CNN recently published an article entitled “This is What Happens To Your Body After Months in Isolation.”
I’ll summarize for you: six effects of extreme isolation, all of them bad.
We know isolation is necessary, yet our options in assuaging its effects are limited at best. How are we to maintain a semblance of sanity when nearly every source of entertainment and diversion has been stifled in its ability to support the needs of families?
My counter to the six effects of extreme isolation: six effects of exploring the new playground equipment at Allyn Brook Park. Get your jacket on. We’re heading out.
This is a multisensory experience for the entire family. Remember when when you signed up for band, without having any idea of what instrument you wanted to play? The only thing you did know: those percussion instruments looked way too daunting. Too many different parts, too much movement … so far from the safety of “Happy Birthday” on your plastic recorder.
Rest assured that the next generation of band students will not have the same trepidation in approaching the percussion section, thanks to the musical play equipment at Allyn Brook, including a child-friendly set of drums. Bright, colorful, interactive, enough to inspire Animal-from-the-Muppets-level confidence in drum playing.
Stroll a few feet to the left, and you will find a vibrant series of panels that lets young visitors create an outdoor symphony with the simple push of buttons.
As one mother of three I spoke to about the experience said, it’s “so nice to see in a small town like this.”
Her only regret was that she “didn’t discover the park sooner.”
No need for regret, this playground is meant to last.
At Allyn Brook Park no internet connection is required. Multisensory means more than just sound. There is brightness to the playscape that has been completely restored. Repainted, refurbished, shiny, and so inviting that I had to stop myself from climbing aboard, Marty Sloan-style. Climbing wall, slide, curved ladder for exploring new views – a two-tiered antidote to “there is nothing to do.”
For taste and smell you’ll have to wait for the s’mores event at the park Oct. 25.
A word about safety. I know you must remember K-Mart. I have two favorite memories of the discount store: a blue raspberry Slurpee (why was it blue?) and the cheap rides near the exit. If I was patient while my parents looked at socks and vacuum cleaner bags, I was rewarded with a 25 cent ride on one of those metal atrocities. When my parents said, “Hold on tight!” it wasn't because they were afraid I would fall off. They knew deep down that if my tiny fingers were grasping those fake reins, they weren’t touching the rusty springs or the toxic paint that was peeling off. Each ride was basically an invitation to a tetanus shot. Yet sadly, it was a respite from the tedium of Saturday shopping.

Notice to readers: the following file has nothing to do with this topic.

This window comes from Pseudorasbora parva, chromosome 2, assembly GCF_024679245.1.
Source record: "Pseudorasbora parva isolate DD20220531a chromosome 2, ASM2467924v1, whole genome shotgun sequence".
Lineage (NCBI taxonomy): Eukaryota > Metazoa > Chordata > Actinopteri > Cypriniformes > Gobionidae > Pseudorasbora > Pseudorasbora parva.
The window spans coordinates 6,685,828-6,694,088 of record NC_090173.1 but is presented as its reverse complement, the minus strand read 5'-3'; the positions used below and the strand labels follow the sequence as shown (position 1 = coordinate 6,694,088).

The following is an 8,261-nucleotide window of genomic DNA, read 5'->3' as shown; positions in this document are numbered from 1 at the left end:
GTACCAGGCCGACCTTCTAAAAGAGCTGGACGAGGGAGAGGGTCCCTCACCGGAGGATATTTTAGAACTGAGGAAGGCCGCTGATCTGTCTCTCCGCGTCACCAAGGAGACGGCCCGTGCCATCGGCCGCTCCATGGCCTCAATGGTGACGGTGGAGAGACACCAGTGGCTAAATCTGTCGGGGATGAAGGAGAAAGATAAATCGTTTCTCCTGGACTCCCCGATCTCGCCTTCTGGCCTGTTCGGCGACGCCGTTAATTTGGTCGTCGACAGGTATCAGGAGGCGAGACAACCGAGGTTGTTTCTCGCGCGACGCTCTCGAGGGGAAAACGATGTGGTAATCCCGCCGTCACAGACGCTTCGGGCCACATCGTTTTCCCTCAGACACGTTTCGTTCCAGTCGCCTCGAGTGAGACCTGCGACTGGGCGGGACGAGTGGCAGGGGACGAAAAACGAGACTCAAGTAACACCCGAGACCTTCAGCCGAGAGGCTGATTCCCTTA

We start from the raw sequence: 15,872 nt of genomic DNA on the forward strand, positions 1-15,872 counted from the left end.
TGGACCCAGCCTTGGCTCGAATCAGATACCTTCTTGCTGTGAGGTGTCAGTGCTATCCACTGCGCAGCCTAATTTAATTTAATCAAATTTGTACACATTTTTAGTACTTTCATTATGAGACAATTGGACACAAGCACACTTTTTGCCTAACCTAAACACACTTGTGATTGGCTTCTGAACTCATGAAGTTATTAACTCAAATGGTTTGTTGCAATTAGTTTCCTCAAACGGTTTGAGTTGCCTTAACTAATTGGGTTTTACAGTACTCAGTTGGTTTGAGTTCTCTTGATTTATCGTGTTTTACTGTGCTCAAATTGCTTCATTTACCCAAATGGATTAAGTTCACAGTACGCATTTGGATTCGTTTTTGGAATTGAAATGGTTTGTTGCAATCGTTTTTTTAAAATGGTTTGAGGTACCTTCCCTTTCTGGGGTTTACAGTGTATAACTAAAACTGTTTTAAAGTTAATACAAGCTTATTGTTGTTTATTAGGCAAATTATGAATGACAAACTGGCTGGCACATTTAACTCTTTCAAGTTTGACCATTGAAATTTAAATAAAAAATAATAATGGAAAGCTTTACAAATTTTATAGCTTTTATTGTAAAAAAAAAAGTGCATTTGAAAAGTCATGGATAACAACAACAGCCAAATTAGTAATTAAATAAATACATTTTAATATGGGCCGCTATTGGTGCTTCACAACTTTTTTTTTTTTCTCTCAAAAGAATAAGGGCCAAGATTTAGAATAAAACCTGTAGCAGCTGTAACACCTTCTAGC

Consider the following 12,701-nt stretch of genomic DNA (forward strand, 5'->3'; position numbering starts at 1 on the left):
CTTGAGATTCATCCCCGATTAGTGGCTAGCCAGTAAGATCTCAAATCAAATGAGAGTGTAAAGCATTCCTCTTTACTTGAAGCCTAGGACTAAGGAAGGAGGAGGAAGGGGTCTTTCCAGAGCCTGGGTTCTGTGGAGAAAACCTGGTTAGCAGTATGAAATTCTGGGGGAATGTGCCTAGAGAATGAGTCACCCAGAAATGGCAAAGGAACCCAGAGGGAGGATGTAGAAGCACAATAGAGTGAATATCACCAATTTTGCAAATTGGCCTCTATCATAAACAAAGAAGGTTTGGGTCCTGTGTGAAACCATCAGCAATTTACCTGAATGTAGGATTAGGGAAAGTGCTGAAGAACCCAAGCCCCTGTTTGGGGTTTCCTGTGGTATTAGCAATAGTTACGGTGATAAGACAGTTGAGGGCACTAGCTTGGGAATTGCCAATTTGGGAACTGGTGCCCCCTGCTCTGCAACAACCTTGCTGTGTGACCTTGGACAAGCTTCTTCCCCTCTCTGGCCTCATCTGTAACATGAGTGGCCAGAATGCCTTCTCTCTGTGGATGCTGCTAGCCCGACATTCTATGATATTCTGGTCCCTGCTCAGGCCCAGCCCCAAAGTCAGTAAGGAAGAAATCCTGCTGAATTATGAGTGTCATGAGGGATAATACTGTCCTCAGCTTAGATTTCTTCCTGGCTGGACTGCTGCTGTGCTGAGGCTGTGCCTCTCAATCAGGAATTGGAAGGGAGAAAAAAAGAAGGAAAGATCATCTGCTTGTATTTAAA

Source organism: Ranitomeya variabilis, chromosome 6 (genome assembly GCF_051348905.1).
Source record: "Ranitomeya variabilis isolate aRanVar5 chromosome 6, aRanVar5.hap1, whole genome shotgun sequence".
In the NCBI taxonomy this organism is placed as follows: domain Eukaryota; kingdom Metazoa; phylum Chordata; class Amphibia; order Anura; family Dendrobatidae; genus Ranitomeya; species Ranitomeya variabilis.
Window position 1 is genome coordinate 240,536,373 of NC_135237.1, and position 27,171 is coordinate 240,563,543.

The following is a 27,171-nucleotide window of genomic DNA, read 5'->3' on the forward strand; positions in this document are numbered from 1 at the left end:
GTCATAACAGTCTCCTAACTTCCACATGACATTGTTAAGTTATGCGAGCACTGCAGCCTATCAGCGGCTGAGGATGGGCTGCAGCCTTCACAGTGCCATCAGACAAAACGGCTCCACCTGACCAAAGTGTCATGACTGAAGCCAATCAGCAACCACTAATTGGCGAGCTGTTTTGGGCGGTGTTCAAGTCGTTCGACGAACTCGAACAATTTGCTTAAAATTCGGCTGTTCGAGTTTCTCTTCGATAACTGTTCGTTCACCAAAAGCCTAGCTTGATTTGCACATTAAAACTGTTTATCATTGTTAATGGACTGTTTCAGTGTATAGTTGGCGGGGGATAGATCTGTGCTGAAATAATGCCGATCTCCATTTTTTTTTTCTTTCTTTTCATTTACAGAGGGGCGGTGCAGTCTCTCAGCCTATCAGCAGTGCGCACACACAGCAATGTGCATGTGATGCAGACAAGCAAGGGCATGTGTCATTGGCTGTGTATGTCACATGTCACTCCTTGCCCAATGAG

Good news, the brand new bouncy rides at Allyn Brook are made in the USA, luminous in appearance, they are perfectly suited for toddler-level energy, and fashioned with foot pedals for the ultimate in comfort. A well-made ride that is safe and fun. My inner child is so jealous.
Jon Scagnelli from Durham Recreation recalled the moment of hearing a child exclaim, “Dad, check out the new playground equipment!” Let me add to that just a little bit, “Dad, have a seat on one of the benches that provides a panoramic view of the entire park, while I enjoy all of this new and restored playground equipment.”
This is a place that provides a safe way to keep an eye on everyone while they enjoy a space designed for kids of all ages. Sounds like a perfect day for me.
And there’s plenty of fresh air. Take off your mask, and breathe without any hesitation.
Imagine this from a child’s perspective: stepping onto the kid-friendly balance beam, waving to your friend on the climbing wall, and savoring the musical composition of your neighbor on the drum set, all from a safe distance.
Connected, not by space, but by community.